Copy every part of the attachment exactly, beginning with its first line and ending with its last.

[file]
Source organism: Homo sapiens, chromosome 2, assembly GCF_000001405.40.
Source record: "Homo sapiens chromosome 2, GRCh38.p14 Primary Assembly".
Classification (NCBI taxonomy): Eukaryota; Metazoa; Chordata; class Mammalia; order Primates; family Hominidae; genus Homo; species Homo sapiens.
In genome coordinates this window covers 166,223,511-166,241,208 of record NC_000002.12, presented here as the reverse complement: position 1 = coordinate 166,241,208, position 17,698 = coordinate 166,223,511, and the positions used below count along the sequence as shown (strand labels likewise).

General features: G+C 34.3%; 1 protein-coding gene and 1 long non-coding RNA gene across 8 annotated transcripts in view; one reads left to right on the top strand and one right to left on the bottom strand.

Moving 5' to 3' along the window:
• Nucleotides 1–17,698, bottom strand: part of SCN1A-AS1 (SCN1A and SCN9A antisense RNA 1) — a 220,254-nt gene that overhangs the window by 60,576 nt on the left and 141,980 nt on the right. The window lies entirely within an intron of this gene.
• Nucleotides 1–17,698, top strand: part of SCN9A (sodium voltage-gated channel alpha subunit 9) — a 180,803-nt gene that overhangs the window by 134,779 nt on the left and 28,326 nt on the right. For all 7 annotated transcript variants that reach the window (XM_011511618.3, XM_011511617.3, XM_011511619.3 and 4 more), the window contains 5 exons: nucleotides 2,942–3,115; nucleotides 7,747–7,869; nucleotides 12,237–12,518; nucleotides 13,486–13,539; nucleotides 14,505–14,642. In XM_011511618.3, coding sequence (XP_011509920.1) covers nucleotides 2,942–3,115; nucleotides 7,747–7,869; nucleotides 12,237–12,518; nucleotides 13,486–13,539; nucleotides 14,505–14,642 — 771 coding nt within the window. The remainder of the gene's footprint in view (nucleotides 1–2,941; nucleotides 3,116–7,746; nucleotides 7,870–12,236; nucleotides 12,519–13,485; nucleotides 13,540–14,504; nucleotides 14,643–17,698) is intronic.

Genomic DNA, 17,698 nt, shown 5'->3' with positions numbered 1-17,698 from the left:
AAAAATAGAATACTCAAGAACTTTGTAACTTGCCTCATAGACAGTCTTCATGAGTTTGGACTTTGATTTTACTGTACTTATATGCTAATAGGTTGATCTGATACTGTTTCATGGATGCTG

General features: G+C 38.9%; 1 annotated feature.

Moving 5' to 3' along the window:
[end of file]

Source organism: Homo sapiens, chromosome 2, assembly GCF_000001405.40.
Source record: "Homo sapiens chromosome 2, GRCh38.p14 Primary Assembly".
Classification (NCBI taxonomy): Eukaryota; Metazoa; Chordata; class Mammalia; order Primates; family Hominidae; genus Homo; species Homo sapiens.
In genome coordinates this window covers 166,223,511-166,241,208 of record NC_000002.12, presented here as the reverse complement: position 1 = coordinate 166,241,208, position 17,698 = coordinate 166,223,511, and the positions used below count along the sequence as shown (strand labels likewise).

General features: G+C 34.3%; 1 protein-coding gene and 1 long non-coding RNA gene across 8 annotated transcripts in view; one reads left to right on the top strand and one right to left on the bottom strand.

Moving 5' to 3' along the window:
• Nucleotides 1–17,698, bottom strand: part of SCN1A-AS1 (SCN1A and SCN9A antisense RNA 1) — a 220,254-nt gene that overhangs the window by 60,576 nt on the left and 141,980 nt on the right. The window lies entirely within an intron of this gene.
• Nucleotides 1–17,698, top strand: part of SCN9A (sodium voltage-gated channel alpha subunit 9) — a 180,803-nt gene that overhangs the window by 134,779 nt on the left and 28,326 nt on the right. For all 7 annotated transcript variants that reach the window (XM_011511618.3, XM_011511617.3, XM_011511619.3 and 4 more), the window contains 5 exons: nucleotides 2,942–3,115; nucleotides 7,747–7,869; nucleotides 12,237–12,518; nucleotides 13,486–13,539; nucleotides 14,505–14,642. In XM_011511618.3, coding sequence (XP_011509920.1) covers nucleotides 2,942–3,115; nucleotides 7,747–7,869; nucleotides 12,237–12,518; nucleotides 13,486–13,539; nucleotides 14,505–14,642 — 771 coding nt within the window. The remainder of the gene's footprint in view (nucleotides 1–2,941; nucleotides 3,116–7,746; nucleotides 7,870–12,236; nucleotides 12,519–13,485; nucleotides 13,540–14,504; nucleotides 14,643–17,698) is intronic.

Genomic DNA, 17,698 nt, shown 5'->3' with positions numbered 1-17,698 from the left:
AAAAATAGAATACTCAAGAACTTTGTAACTTGCCTCATAGACAGTCTTCATGAGTTTGGACTTTGATTTTACTGTACTTATATGCTAATAGGTTGATCTGATACTGTTTCATGGATGCTG

General features: G+C 38.9%; 1 annotated feature.

Moving 5' to 3' along the window: